Troy Giles, D. C. 565 West 2600 South, Bountiful, UT 84010
(801) 298-4646 www.familywellnesscenter.info
Blood and Its Function
Blood is the pulse of life and the fluid that makes it all happen. Blood is so significant that it is seen in our language with verbiage such as blood sacrifice, blood brothers, blood relatives etc. Without blood, life ceases to exist.
Red Blood Cells – Red blood cells are the oxygen carriers of the blood, containing hemoglobin which is the oxygen transport system. Hemoglobin contains iron, a necessary ingredient in the capacity of hemoglobin to be able to carry oxygen. If iron is low in the blood, anemia occurs and the ability of blood to carry oxygen is diminished.
White Blood Cells – White blood cells are the infection fighters or soldiers of the blood. They are found in the blood and lymphatic fluid and have the ability to determine what is friend or foe. As white blood cells come in contact with substances that should not be in the blood, such as bacteria, foreign proteins, etc, the white blood cells bring the foreign particle inside the cell and digest it with enzymes. There are about six different types of white blood cells.
Platelets – Platelets are the major contributor to blood clotting at a normal rate. Platelets come together forming a clot anytime there is body trauma or injury. When there are insufficient platelets in the blood a bleeding disorder occurs called Hemophilia. When too many platelets are present, excess clotting occurs which may lead to a stroke or other vascular issues.
Protein, Carbohydrates, and Fats – These three types of substances are the basic nutrients of the blood. They are absorbed into the blood via the digestive system and once in the blood, they travel around supporting the basic cell function finally exiting the body through the lymphatic and eliminatory systems.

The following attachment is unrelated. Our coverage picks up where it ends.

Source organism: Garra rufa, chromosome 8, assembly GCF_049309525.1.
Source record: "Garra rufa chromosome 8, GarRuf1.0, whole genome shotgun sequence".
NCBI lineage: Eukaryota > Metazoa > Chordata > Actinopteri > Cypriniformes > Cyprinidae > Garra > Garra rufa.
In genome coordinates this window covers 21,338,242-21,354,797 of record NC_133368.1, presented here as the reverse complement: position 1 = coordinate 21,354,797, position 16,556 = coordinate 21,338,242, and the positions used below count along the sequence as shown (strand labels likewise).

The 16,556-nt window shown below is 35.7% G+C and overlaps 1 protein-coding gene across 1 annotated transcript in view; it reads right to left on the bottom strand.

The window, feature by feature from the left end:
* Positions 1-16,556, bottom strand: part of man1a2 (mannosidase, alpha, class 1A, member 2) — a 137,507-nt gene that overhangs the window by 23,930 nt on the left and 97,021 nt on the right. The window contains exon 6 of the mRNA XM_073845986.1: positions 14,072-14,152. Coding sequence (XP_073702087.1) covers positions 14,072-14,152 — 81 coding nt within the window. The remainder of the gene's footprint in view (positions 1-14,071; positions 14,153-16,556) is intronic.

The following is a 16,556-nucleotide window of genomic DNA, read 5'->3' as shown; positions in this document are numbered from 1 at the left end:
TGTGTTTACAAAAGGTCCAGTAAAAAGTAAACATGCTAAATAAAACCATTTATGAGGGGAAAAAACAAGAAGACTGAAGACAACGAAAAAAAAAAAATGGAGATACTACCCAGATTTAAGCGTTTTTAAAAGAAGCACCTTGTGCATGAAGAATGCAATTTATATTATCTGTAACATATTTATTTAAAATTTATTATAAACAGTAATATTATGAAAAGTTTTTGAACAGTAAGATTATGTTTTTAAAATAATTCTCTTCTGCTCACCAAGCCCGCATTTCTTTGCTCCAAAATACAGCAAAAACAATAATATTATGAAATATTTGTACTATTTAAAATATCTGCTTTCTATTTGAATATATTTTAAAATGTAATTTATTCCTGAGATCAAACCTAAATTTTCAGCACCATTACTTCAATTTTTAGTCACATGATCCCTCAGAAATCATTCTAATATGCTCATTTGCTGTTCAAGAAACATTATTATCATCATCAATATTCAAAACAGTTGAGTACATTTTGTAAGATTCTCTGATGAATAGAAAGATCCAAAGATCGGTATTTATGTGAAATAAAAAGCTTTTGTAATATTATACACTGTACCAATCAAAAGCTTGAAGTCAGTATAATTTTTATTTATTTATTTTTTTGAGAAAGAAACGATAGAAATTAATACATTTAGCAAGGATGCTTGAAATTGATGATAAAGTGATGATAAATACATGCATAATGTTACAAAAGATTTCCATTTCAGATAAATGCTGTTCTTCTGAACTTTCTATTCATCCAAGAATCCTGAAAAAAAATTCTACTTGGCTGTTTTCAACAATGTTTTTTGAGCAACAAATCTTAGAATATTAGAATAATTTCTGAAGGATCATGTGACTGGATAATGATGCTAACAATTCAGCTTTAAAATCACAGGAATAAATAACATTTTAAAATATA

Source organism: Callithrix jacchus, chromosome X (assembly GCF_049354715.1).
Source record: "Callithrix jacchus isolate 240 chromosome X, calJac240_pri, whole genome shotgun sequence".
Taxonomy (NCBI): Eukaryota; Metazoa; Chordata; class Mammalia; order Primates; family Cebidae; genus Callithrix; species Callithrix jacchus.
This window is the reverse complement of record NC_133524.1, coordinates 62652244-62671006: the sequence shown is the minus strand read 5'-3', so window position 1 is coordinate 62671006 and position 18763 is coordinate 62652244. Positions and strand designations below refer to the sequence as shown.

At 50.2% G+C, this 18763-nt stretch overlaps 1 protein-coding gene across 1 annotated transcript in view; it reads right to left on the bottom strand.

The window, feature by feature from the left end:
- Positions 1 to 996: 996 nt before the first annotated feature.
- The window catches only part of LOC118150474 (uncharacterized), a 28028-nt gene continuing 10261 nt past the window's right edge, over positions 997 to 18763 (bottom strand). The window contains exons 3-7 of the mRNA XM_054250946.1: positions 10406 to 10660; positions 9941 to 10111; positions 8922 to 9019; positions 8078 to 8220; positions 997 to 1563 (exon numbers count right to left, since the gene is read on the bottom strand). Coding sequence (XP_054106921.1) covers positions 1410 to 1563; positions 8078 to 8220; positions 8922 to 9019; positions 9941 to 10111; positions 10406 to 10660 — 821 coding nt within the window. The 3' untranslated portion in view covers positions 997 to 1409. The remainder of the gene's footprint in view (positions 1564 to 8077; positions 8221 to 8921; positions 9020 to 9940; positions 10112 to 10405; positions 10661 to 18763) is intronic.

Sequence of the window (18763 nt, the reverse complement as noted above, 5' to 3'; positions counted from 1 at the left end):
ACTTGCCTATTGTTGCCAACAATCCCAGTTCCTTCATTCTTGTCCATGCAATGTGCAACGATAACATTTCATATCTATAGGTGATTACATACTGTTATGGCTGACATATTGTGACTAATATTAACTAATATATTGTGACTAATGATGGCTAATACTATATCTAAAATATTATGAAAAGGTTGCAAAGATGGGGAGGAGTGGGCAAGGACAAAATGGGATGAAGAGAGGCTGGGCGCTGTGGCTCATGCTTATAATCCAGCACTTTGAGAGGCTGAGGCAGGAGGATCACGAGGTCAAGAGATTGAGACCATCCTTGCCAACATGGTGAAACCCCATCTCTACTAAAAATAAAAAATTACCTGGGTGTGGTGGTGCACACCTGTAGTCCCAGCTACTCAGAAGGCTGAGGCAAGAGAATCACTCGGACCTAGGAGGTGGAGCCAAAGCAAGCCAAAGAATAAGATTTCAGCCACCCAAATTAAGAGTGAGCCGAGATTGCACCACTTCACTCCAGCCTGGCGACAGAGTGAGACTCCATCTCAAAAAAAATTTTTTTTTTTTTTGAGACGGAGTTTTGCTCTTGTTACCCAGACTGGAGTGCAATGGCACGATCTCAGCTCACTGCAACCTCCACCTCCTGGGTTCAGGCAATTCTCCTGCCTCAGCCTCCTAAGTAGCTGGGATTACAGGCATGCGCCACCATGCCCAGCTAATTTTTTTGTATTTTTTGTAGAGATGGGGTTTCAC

Plasma – Plasma is the clear fluid of the blood. It gives the blood volume and the ability to carry all of the necessary nutrients to the cells as discussed above. Once this clear fluid exits out of the blood system, it known as lymphatic fluid.
Enzymes – Enzymes are the particles in the blood that help digest nutrients. Digestive enzymes are produced in the saliva, stomach, small intestine, and large intestine. When we take digestive enzymes on an empty stomach, they help to digest particles in the blood that should not be there such as extra cholesterol, plaque, proteins and fats. Having enough digestive enzymes in the blood is vital to maintaining healthy blood. Foods such as fruits and vegetables are a major contributing factor in maintaining appropriate levels of these enzymes.